Bram Stoker’s introduction of the ominous, yet engrossing ‘Dracula,’ to people of the 19th century changed the literary landscape.
One hundred and twenty years ago Nov. 8, Bram Stoker was born in Dublin, Ireland. He died after more than six decades on earth, passing in April of 1912.
The story of Count Dracula, his castle, a battle for human existence and the perpetual state of being among the undead, instances of hypnosis, and various ‘facing-off’ moments between the Count and Dr. Van Helsing, captivated and caused curiosity among readers when it was published in 1897. Stoker began writing the novel in 1890.
Enjoy a particularly memorable scene from the 1931 cinematic performance of “Dracula”…
Stoker’s Literary Legacy
It was not his first novel, nor would it be his last, yet, it was the piece that he was best known. His first novel, “The Primrose Path,” came to market in 1875. Next was “Under the Sunset,” which was a collection of short stories. This was followed by “The Snake’s Pass.” These works garnered some praise, but nothing along the lines of the excitement generated by “Dracula.”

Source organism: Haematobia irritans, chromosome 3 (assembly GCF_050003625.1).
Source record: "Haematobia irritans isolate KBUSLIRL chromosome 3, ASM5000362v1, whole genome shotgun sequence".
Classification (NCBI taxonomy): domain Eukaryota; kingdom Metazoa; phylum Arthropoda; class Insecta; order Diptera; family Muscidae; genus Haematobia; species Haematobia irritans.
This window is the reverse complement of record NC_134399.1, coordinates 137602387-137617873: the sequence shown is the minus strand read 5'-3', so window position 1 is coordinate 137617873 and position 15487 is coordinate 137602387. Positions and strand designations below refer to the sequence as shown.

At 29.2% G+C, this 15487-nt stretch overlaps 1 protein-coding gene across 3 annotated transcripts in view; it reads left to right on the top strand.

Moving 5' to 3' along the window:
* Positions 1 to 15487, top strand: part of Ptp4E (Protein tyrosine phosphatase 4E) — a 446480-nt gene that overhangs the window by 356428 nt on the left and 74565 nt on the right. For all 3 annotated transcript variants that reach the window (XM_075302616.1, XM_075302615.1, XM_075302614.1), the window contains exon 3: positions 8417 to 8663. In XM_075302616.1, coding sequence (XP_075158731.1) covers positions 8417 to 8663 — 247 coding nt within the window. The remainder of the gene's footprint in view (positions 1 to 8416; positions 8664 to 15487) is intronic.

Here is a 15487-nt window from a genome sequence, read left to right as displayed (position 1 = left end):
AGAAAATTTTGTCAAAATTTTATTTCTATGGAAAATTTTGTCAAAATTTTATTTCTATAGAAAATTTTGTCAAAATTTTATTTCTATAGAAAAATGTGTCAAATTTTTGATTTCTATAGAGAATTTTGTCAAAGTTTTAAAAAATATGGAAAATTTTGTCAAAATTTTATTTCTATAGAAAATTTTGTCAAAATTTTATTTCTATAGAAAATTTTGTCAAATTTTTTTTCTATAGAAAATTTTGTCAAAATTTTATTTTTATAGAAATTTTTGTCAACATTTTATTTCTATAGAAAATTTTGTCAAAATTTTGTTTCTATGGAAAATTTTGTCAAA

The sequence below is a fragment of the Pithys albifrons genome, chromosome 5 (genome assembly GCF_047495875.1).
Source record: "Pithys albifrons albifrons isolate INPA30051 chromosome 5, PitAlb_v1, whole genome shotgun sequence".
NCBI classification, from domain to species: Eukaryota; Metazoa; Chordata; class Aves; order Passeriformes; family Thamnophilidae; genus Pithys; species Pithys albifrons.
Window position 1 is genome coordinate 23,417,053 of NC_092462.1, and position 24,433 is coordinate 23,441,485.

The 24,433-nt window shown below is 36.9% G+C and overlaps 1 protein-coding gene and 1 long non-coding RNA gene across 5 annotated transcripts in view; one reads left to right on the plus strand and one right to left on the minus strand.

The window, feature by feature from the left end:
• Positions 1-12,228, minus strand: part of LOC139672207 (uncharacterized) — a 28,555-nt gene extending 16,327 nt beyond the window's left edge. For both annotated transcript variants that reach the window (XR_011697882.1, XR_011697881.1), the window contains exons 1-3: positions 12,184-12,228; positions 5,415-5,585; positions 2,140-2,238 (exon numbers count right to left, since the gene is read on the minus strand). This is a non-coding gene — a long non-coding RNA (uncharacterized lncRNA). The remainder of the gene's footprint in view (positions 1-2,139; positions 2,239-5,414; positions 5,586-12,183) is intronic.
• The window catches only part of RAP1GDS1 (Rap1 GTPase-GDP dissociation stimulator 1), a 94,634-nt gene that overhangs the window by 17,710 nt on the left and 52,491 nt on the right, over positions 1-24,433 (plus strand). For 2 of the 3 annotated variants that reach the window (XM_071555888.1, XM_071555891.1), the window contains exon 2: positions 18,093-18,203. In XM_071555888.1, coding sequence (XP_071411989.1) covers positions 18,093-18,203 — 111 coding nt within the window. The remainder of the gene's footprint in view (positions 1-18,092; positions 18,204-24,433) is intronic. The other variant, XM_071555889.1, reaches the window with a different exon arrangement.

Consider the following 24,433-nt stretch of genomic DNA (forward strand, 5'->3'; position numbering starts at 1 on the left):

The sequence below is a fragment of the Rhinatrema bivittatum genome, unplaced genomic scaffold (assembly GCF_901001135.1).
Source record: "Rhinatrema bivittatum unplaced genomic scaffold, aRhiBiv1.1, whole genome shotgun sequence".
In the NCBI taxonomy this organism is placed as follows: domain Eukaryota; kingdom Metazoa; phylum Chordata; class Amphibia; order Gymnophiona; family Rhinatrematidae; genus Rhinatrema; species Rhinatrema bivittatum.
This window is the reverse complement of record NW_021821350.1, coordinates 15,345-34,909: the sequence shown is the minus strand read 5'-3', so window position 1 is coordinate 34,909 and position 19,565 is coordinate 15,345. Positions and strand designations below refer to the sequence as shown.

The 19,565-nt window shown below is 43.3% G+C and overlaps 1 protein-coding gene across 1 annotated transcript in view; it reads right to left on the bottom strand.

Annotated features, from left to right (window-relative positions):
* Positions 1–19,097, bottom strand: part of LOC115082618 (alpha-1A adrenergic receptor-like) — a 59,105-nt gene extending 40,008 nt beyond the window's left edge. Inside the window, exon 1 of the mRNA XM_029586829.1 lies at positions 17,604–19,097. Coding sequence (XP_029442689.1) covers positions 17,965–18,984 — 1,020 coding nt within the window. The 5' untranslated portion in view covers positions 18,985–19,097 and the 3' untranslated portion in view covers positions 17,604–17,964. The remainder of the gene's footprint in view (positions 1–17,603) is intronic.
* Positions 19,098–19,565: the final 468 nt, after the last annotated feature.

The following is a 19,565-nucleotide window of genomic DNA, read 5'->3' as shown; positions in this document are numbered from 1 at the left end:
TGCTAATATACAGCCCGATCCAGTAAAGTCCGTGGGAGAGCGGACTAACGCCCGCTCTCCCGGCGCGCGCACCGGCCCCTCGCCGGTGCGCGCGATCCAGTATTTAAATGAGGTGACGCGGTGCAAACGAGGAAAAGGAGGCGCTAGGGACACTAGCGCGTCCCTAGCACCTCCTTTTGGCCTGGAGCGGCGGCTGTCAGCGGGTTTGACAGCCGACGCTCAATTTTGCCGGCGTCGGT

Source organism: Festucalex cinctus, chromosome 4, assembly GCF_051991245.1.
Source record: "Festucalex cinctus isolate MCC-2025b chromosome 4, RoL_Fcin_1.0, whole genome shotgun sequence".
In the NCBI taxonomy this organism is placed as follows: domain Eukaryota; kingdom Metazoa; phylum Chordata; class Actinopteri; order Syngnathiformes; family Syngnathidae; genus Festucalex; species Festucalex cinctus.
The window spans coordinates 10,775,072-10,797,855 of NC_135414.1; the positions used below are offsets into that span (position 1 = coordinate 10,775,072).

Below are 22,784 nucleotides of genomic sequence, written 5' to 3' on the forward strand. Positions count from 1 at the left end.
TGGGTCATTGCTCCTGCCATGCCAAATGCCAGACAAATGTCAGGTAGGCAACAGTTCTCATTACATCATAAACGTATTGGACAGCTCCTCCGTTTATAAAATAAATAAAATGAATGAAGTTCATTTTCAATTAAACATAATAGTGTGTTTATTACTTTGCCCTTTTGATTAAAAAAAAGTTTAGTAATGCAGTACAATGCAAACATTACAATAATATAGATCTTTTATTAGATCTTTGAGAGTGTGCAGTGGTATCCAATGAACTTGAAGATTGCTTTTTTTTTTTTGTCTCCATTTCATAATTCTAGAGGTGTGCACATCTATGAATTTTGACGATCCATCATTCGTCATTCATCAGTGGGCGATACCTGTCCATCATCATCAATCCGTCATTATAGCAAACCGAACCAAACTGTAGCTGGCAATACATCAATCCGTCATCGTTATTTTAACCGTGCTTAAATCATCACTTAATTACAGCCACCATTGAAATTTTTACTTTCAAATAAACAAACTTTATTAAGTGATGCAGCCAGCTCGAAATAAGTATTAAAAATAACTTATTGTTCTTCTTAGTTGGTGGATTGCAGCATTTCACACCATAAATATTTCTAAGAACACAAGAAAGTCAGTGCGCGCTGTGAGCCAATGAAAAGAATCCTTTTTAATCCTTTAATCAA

In all, he penned 12 novels during his career. Some of the more notable works include “Miss Betty,” and “The Mystery of the Sea.”
A first-edition, first issue of “Dracula,” with an inscribed message from Stoker to Mrs. W.S. Gilbert. The message reads: “To Mrs. W.S. Gilbert with Bram Stoker’s very warm regards, 12/7/97.” The lot sold for $51,000 during Bloomsbury Auctions’ May 2010 auction.
Gothic Inspired Art
Frank Frazetta’s “Dracula” original art that sold for $10,000 during a May 2015 auction through Heritage Auctions.
An autographed letter addressed to “Charles S. Potts” on rules stationary of the 1887-1888 Tour of Mr. Henry Irving and Miss Ellen Terry. It dates to March of 1888 and sold for $2,400 during an April 2016 auction through Heritage Auctions.
A unique figural sculpture of mini battlefield of Bram Stoker’s “Dracula,” sold for $2,250 during a May 2009 auction offered by Profiles in History.